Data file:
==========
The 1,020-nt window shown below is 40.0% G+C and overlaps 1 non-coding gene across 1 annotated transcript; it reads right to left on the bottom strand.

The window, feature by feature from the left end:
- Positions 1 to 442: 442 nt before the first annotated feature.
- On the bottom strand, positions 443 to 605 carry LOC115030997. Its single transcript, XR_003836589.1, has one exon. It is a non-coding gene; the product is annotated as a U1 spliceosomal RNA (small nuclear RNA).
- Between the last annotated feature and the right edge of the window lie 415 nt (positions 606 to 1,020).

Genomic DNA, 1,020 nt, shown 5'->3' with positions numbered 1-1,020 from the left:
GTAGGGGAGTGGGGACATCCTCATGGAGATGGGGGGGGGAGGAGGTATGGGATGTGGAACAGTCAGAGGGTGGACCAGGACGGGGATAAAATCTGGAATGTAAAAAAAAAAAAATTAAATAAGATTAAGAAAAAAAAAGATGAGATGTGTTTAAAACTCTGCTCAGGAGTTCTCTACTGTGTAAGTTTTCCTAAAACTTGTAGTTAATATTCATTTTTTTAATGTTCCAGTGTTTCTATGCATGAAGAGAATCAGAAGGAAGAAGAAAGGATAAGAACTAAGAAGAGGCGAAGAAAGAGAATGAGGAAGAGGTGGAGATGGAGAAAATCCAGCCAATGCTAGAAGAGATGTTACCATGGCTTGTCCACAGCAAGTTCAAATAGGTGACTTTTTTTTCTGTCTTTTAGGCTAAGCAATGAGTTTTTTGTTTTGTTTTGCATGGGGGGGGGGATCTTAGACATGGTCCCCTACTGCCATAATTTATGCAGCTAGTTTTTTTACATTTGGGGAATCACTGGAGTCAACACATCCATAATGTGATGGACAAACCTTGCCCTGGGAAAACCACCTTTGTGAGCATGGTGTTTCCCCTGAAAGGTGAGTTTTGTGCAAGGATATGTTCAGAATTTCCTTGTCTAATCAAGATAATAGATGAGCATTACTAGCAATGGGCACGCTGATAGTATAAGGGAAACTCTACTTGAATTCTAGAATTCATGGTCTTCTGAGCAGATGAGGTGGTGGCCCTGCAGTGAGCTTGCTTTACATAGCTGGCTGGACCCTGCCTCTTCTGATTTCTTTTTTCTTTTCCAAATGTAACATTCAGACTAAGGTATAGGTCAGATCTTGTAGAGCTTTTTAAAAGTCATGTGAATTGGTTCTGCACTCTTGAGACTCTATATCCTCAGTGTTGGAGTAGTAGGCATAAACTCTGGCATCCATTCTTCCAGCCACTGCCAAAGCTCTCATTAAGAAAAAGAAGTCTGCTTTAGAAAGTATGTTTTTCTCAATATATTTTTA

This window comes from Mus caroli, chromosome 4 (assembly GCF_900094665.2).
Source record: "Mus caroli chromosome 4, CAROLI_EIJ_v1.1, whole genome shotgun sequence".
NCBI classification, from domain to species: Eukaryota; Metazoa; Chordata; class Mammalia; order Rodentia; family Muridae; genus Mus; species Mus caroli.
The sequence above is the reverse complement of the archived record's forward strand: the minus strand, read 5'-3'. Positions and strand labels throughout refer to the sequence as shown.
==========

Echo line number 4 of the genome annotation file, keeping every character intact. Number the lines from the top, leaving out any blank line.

- On the bottom strand, positions 443 to 605 carry LOC115030997. Its single transcript, XR_003836589.1, has one exon. It is a non-coding gene; the product is annotated as a U1 spliceosomal RNA (small nuclear RNA).